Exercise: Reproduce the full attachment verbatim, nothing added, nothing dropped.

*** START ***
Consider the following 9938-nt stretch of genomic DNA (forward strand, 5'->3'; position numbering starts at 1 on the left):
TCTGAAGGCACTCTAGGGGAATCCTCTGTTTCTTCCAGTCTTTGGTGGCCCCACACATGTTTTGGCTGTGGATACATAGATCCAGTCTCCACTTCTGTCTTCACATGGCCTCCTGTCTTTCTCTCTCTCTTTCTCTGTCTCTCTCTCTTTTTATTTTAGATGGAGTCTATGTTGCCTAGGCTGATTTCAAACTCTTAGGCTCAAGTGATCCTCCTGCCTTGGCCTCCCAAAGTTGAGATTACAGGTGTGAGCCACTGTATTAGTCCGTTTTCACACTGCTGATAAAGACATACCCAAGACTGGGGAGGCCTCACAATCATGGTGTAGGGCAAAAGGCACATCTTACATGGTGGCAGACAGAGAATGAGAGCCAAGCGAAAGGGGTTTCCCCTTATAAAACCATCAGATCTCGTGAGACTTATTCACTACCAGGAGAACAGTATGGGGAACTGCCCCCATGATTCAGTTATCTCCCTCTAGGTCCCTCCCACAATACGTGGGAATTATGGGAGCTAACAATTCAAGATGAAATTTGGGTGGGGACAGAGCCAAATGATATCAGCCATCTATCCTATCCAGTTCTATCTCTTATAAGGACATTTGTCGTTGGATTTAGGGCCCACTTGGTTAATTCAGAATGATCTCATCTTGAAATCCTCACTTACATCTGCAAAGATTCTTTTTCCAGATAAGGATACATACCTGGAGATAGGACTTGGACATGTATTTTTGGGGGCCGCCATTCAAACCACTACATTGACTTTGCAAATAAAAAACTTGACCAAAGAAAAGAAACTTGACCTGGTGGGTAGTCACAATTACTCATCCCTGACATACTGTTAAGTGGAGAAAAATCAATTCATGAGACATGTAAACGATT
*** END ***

Consider the following 9938-nt stretch of genomic DNA (forward strand, 5'->3'; position numbering starts at 1 on the left):
TCTGAAGGCACTCTAGGGGAATCCTCTGTTTCTTCCAGTCTTTGGTGGCCCCACACATGTTTTGGCTGTGGATACATAGATCCAGTCTCCACTTCTGTCTTCACATGGCCTCCTGTCTTTCTCTCTCTCTTTCTCTGTCTCTCTCTCTTTTTATTTTAGATGGAGTCTATGTTGCCTAGGCTGATTTCAAACTCTTAGGCTCAAGTGATCCTCCTGCCTTGGCCTCCCAAAGTTGAGATTACAGGTGTGAGCCACTGTATTAGTCCGTTTTCACACTGCTGATAAAGACATACCCAAGACTGGGGAGGCCTCACAATCATGGTGTAGGGCAAAAGGCACATCTTACATGGTGGCAGACAGAGAATGAGAGCCAAGCGAAAGGGGTTTCCCCTTATAAAACCATCAGATCTCGTGAGACTTATTCACTACCAGGAGAACAGTATGGGGAACTGCCCCCATGATTCAGTTATCTCCCTCTAGGTCCCTCCCACAATACGTGGGAATTATGGGAGCTAACAATTCAAGATGAAATTTGGGTGGGGACAGAGCCAAATGATATCAGCCATCTATCCTATCCAGTTCTATCTCTTATAAGGACATTTGTCGTTGGATTTAGGGCCCACTTGGTTAATTCAGAATGATCTCATCTTGAAATCCTCACTTACATCTGCAAAGATTCTTTTTCCAGATAAGGATACATACCTGGAGATAGGACTTGGACATGTATTTTTGGGGGCCGCCATTCAAACCACTACATTGACTTTGCAAATAAAAAACTTGACCAAAGAAAAGAAACTTGACCTGGTGGGTAGTCACAATTACTCATCCCTGACATACTGTTAAGTGGAGAAAAATCAATTCATGAGACATGTAAACGATT